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NewFederalist
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« Reply #25 on: December 07, 2006, 05:26:24 pm »
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Just combine DC with Virginia

VA already got their chunk back. The remaining portion was ceded from MD.
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« Reply #26 on: December 07, 2006, 08:31:39 pm »
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^^^
Bush would have still won VA by about 80,000 votes.



Maybe now that the Dems control a majority of them DC will have a chance again.

And we shall fight it to the death.

(unless we can work out a few more EV's for Utah to balance it out) Smiley

You would actually deny your fellow Americans the right to have themselves represented in Congress for pety political reasons?

You're disgusting.
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« Reply #27 on: December 08, 2006, 02:39:23 am »
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Maybe now that the Dems control a majority of them DC will have a chance again.

And we shall fight it to the death.

(unless we can work out a few more EV's for Utah to balance it out) Smiley

Newsflash.  DC already has 3 EVs and has had them for over 40 years so there is nothing to balance out there.   Try reading the 23rd amendment.  The question of balance only comes into play when you consider congressional representation.  Its fairly obvious that the addition of DC as a state or any granting of full representation to the District would add two Democratic Senators and one Democratic Representative to Congress.  Another issue that arises is that unless the size of the House is increased, one state would be losing a seat in order for DC to gain one.  I beleive the currently proposed bill to grant both Utah and DC a new seat would permanantly increase the size of the house by two.

IMO the size of the House is too small.  No single Representative can accurately represent the wishes of over 750,000 people.  Montana, Delaware, and South Dakota all deserve to have another representative under that assertion.  Either that or the method of apportionment should be changed so that the state with the highest population to representative ratio receives the next seat.  Using that method the 2000 apportionment would change as follows:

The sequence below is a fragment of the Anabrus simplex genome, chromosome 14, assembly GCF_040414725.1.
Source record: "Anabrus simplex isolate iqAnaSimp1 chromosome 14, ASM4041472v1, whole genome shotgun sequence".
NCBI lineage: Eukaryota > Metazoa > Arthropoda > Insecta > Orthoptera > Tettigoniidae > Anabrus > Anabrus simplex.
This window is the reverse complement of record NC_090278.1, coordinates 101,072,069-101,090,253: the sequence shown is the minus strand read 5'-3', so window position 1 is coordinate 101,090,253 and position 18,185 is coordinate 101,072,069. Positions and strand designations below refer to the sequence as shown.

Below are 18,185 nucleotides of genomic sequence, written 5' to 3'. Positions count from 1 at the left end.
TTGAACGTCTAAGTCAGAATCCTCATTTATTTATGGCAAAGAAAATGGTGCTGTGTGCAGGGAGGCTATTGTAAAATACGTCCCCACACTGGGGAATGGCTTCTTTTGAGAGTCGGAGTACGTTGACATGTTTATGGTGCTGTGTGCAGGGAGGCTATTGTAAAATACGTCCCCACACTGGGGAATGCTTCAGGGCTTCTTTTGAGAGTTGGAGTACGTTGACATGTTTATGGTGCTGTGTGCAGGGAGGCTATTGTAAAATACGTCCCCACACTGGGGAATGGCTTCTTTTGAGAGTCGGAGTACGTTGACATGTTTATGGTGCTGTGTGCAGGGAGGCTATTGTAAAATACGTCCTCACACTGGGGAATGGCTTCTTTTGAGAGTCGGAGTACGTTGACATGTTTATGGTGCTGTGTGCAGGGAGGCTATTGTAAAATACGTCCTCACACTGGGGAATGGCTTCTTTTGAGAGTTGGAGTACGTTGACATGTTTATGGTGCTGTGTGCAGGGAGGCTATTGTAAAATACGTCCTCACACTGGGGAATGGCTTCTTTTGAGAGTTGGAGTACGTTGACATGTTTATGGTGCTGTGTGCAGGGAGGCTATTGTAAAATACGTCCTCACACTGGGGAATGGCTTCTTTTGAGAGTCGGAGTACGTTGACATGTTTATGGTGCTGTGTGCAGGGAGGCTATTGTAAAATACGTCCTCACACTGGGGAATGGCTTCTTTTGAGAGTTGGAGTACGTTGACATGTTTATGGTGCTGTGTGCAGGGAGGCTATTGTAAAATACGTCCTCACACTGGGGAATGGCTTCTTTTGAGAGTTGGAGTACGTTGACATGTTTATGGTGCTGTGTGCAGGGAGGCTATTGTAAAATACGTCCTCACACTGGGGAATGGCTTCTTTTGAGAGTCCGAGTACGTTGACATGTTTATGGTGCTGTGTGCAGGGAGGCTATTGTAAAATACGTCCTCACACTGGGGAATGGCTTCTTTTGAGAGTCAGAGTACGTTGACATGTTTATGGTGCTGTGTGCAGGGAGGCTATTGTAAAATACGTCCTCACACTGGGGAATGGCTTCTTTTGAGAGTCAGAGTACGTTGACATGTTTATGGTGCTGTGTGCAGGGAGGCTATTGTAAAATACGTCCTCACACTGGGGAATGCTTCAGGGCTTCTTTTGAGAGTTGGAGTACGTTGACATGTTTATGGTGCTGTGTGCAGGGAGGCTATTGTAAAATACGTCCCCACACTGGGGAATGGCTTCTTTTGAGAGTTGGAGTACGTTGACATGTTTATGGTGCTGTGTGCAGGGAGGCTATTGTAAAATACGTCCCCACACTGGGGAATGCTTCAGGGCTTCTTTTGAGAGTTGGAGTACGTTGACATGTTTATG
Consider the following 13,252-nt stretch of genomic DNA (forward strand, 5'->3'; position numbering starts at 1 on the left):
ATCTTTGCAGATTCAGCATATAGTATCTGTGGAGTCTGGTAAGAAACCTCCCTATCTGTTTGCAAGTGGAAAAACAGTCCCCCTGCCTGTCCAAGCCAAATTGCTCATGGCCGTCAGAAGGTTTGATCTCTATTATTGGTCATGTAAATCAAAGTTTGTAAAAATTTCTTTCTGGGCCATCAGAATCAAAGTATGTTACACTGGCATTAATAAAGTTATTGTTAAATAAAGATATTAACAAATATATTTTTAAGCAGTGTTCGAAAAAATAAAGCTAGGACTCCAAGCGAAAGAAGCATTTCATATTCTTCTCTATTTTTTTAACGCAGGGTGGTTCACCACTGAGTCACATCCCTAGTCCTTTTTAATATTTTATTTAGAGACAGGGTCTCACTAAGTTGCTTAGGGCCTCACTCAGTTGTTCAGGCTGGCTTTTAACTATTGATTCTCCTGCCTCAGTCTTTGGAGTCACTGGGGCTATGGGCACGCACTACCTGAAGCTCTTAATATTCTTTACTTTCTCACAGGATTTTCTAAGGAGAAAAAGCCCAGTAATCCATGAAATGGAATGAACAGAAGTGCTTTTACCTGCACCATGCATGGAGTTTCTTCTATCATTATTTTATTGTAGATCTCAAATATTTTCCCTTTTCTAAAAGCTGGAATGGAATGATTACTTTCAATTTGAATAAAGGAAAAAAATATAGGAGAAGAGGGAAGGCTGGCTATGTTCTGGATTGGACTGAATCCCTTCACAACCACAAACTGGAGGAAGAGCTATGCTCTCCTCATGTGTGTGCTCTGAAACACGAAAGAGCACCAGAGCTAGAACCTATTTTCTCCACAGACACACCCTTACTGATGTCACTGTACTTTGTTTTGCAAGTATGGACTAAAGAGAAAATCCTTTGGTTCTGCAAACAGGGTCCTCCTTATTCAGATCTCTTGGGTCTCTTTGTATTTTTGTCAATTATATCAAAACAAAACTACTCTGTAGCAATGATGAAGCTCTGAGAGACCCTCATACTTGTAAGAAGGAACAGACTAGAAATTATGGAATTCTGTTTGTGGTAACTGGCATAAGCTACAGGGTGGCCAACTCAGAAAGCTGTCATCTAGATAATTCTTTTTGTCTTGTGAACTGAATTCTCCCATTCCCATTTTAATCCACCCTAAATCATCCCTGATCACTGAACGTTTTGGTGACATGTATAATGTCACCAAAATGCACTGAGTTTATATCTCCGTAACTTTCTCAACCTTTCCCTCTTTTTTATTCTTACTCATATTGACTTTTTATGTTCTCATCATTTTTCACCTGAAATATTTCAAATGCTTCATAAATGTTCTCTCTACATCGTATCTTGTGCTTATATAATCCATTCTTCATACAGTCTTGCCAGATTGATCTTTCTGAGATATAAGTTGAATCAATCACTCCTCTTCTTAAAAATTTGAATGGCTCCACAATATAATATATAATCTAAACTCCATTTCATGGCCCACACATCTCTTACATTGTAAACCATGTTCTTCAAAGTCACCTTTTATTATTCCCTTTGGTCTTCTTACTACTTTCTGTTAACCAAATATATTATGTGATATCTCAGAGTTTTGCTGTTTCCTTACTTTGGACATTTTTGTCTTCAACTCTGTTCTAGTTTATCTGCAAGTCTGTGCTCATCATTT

CA: -2 instead of +1
CT: -0 instead of -1
DE: +1 instead of +0
FL: +1 instead of +2
MS: -0 instead of -1
MT: +1 instead of +0
NY: -3 instead of -2
NC: +0 instead of +1
OH: -2 instead of -1
OK: -0 instead of -1
OR: +1 instead of +0
SD: +1 instead of +0
TX: +1 instead of +2
UT: +1 instead of +0

If these totals had been in affect during 2004 Kerry gets one less electoral vote so this has little affect in major shifts as far as party power goes.  It just shifts the power slightly in favor of smaller states as evidenced by their gains in my scenario.
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« Reply #28 on: December 08, 2006, 02:52:52 am »
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The apportionment methods rely on a priority value k, with a state always being guaranteed at least one rep.

The current system of sqrt((n-1)*n)*k required for n reps is already biased in favor of small states.  1.42k gives a state 2 reps, while 53.49k gives a state only 53 reps. That's not fair.

The Jefferson method of n*k require for n reps was much less favorable to small states.

The Webster method was (n-1/2)*k for n reps

The Hamilton method worked slightly differently.


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« Reply #29 on: December 08, 2006, 03:00:02 am »
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You do realize that problem wasn't created until the 22nd amendment passed, right?

I think you mean the 23rd, unless George W. Bush's inability to get re-elected somehow induces the ability for a tie in the electoral college. Tongue
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« Reply #30 on: December 08, 2006, 01:25:45 pm »
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Newsflash.  DC already has 3 EVs and has had them for over 40 years so there is nothing to balance out there.   Try reading the 23rd amendment.  The question of balance only comes into play when you consider congressional representation.

Welcome, rude new person.  If we added more members of Congress to Utah or another GOP state, then I'd be just plum delighted to add 2 new Senators and a voting rep for DC - hence adding more EV's.
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« Reply #31 on: December 08, 2006, 04:17:34 pm »
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The bill in question is H.R.5388 the constitutional arguments are made here. The argument seems to rest heavily on the broad grant of power to Congress to provide for the District, and on the precedent of the years before 1800 when the District was set up but Congress had not assumed full control.
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« Reply #32 on: December 08, 2006, 09:40:22 pm »
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The Constitutional arguments made in the source cited by muon are mush.  It invokes Hepburn v. Ellzey (1805) in a manner contradictory to the plain language of Marshall's opinion.  Marshall explicitly writes: (emphasis added)
Quote
On the part of the plaintiffs it has been urged that Columbia is a distinct political society; and is therefore 'a state' according to the definitions of writers on general law.